What is hyperemesis gravidarum? Kate Middleton's acute morning sickness explained
Jeremy Laurance is Health Editor of The Independent and the i and has covered the specialism for more than 20 years. He thinks the harm medicine does is under-appreciated, the harm it prevents over-rated, and that cycling works better than most drugs. He was named Specialist Journalist of the Year in the 2011 British Press Awards.
Monday 03 December 2012
Acute morning sickness, known as hyperemesis gravidarum, is a serious medical condition with potential consequences for mother and baby. While seven out of ten pregnant women suffer nausea, usually in the first three months, some are sick morning noon and night throughout, vomiting as much as 25 times a day.
Until the 1950s, women even died from the condition through becoming dehydrated – Charlotte Bronte is believed to have been a victim. Now dehydration can be treated with a drip and is a common reason for hospitalisation accounting for more than 25,000 admissions a year.
Others cannot cope with the sickness and seek a termination. Since thalidomide led to children born with birth defects in the 1960s , there is a fear of prescribing anything in pregnancy and the condition is consequently under-treated.
A Swedish study in The Lancet in 1999 suggested women suffering from the condition were slightly more likely to be carrying a girl.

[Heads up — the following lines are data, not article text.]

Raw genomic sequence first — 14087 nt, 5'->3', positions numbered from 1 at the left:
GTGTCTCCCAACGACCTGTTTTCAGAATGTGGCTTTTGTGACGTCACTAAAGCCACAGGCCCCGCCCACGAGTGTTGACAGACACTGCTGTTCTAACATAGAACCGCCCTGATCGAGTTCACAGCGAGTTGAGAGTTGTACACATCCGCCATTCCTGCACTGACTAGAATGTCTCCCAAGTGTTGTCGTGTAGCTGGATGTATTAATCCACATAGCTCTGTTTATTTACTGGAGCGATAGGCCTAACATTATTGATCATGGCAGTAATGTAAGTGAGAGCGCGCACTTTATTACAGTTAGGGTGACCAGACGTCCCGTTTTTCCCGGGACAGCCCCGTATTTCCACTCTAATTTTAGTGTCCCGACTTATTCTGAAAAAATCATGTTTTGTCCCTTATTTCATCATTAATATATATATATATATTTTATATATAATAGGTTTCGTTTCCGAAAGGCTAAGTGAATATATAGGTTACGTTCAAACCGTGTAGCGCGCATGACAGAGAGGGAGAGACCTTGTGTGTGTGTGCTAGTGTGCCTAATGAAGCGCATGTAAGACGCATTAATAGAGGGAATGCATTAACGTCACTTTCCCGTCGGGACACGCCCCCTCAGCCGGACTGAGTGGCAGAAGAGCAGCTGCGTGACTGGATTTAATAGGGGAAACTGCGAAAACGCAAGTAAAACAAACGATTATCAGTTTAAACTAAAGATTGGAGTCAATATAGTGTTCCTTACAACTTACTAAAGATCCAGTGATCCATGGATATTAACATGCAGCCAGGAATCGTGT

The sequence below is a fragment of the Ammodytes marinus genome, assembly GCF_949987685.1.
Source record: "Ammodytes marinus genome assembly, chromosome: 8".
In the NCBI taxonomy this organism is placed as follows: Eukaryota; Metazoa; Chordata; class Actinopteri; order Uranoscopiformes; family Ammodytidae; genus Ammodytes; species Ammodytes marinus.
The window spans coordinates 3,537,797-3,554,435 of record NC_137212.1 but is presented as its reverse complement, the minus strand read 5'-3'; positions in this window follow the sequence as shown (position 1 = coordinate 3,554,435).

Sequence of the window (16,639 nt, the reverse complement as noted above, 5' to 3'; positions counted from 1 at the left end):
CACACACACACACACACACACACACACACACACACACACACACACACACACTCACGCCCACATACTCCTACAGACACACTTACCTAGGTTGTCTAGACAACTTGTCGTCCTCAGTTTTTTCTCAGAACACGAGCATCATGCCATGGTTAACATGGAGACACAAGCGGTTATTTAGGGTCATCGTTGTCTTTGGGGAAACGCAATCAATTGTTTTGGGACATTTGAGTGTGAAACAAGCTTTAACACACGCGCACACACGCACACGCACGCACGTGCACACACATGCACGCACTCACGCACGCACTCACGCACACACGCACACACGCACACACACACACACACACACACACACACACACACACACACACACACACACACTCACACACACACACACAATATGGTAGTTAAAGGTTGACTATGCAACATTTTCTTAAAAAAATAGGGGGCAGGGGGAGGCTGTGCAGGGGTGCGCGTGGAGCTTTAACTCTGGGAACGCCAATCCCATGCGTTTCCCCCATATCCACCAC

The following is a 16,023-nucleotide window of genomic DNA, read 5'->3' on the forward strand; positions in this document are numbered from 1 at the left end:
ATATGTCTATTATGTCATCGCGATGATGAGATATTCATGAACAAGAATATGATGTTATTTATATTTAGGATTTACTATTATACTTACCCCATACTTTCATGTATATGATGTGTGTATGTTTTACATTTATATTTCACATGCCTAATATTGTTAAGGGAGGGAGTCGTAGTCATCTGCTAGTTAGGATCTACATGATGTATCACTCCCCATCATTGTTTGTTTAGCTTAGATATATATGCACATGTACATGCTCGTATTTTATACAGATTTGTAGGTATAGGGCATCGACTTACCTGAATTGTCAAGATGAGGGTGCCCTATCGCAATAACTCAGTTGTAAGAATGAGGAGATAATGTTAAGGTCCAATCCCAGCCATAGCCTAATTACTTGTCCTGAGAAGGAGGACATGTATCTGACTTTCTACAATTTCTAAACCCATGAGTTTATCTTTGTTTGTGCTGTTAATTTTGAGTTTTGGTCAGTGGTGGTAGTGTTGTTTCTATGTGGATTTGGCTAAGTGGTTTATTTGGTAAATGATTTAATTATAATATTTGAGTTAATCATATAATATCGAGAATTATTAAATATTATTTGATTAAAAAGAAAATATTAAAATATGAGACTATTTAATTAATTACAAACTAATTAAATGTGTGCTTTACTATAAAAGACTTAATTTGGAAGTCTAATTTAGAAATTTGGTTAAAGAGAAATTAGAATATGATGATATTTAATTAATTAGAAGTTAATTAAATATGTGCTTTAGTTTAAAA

Emergency landing at Heathrow sparks further controversy over London airport capacity
Unrest may spread across Europe, warns Red Cross chief
French government seeks to ban extreme right-wing group
BNP and EDL accused of attempt to fuel racial hatred after Woolwich terror attack
You want to get an Eton scholarship? All you need to do is answer four (not so simple) questions
- 1 What, let gays get married? We must be bonkers
- 2 Rocky Horror star Tim Curry 'suffers major stroke'
- 3 Exclusive: How MI5 blackmails British Muslims
- 4 Lord of the Sings: Sir Christopher Lee, 91, to release heavy metal album
- 5 Exclusive: Woolwich killings suspect Michael Adebolajo was inspired by cleric banned from UK after urging followers to behead enemies of Islam
BMF is the UK’s biggest and best loved outdoor fitness classes
Find out what The Independent's resident travel expert has to say about one of the most beautiful small cities in the world
Nook is donating eReaders to volunteers at high-need schools and participating in exclusive events throughout the campaign.
Get the latest on The Evening Standard's campaign to get London's children reading.
Win anything from gadgets to five-star holidays on our competitions and offers page.